Humans, life, connecting with granite, expressions, and the soul of an evolving town

In the fall and spring, Goddard offers a granite workshop. Every since the first one I attended, I have wanted to go back. In this photo is a wide representation of artists in our hometown. Even now, when I run across someone from the workshop, we talk about those four days, the early mornings, learning to use a diamond cutter, the feel of granite dust, fabulous meals on a porch, blow torches, and our creations. And we talk about attending again, with that group. It was an interesting mix of views and lives, ages and backgrounds, incomes levels and education levels. I learned from each one. Some of my preconceived notions were not only challenged, but dismantled. I learned some of my childhood friends had really cool forward thinking moms. I learned that beneath a beautiful face can lay a complex personality. And that slow twange can mischeviously hide a diversely cultural soul, I learned youth can offer hope and wisdom, when you listen. and that women of all ages ooze a passion and wildness for life, when the world isn't around judging.

This is what art does to a community. It inspires, transforms, awakens, creates a passionate feeling. It tears down walls, speaks to the unspoken, renders the viewer mute in awe. Art is more than painting; it is bending metal into the fanciful figures that line the front of the Goddard Art Studio. It is a fire blazing as clay pots are fired up against an evening sky. It is the vibrant colors of a platform of political or social expression along a wall. Its is the plays and films brought to us by a brave cast of actors and actresses.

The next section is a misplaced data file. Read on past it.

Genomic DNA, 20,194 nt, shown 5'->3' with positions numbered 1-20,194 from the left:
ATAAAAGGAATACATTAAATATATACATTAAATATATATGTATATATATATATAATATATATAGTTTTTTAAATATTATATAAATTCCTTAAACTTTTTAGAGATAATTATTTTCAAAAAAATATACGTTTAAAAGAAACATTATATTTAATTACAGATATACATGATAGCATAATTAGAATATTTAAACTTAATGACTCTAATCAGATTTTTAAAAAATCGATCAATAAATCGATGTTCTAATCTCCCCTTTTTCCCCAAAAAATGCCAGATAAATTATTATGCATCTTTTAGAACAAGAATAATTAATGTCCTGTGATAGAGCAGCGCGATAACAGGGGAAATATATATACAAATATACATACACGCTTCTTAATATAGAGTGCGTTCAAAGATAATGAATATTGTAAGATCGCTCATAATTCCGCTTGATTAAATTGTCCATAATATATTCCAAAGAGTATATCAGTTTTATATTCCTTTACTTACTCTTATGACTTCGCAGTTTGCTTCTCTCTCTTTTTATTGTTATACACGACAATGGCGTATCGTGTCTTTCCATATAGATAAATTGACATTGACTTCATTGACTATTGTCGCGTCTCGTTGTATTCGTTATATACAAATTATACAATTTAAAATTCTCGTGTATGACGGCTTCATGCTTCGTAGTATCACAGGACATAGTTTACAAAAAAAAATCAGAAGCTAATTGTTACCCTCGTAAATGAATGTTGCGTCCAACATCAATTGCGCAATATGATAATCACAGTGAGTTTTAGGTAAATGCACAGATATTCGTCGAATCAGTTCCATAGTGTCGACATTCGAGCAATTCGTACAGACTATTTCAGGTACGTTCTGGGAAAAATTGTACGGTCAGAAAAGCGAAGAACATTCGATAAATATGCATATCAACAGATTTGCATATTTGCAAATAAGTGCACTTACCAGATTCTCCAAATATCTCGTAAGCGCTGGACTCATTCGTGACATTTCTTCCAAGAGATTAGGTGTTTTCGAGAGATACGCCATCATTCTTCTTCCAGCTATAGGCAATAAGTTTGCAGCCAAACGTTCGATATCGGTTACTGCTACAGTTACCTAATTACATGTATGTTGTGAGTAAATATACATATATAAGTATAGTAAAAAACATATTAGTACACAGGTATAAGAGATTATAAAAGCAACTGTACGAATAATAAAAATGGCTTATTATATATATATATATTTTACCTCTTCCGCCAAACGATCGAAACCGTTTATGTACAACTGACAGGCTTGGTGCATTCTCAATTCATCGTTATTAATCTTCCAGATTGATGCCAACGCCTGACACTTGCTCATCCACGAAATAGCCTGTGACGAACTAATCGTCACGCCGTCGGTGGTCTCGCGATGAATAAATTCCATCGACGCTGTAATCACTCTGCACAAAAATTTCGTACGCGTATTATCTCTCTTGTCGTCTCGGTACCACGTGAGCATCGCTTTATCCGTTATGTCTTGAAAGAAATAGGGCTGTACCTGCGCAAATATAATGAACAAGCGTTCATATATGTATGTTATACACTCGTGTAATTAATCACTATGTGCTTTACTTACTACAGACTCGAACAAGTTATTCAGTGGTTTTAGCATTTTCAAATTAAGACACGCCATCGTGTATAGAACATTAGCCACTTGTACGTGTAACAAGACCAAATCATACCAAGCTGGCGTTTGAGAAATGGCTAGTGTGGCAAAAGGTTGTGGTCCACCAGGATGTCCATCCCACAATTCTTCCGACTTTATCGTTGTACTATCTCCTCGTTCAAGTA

I heard that, not to long ago, there were a few folks who were upset that the Laramie Project was shown at Goddard, brought to us by Ardmore Little Theatre. I was suprised by this, although when it showed I was fully prepared to encounter protestors from the crazy zany folks from that Westboro Baptist Church. I wore boots and had a recorder. Having been in protests before, usually on the side that is going to "burn in hell" for one reason or another, I have found being prepared can mean many things, but as I have gotten older, peaceful protest is more my thing.

So I was prepared for people screaming in my face, for people stomping and waving signs saying horribly mean things. We arrived and the parking lots around the Goddard were protests. Just patrons. The play was phenomenal. I cried from the openning lines till the very end, from the stark contrast of barb wire against a blue dusk hued sky, the last image a young man saw as he waited for death to save him from what his fellow humans had done to him.

I heard later that some folks felt they couldn't support plays like that in our community. I wonder about our youth. I wonder about how a play that talks about hate and exclusion could prompt folks to do just that...exclude. I hope Goddard and the Ardmore Little Theatre continue to be a beacon for change and diversity, and I hope that you, our community support the efforts of love, hope, expression, peace, and community for all.

Just a day of our hometown.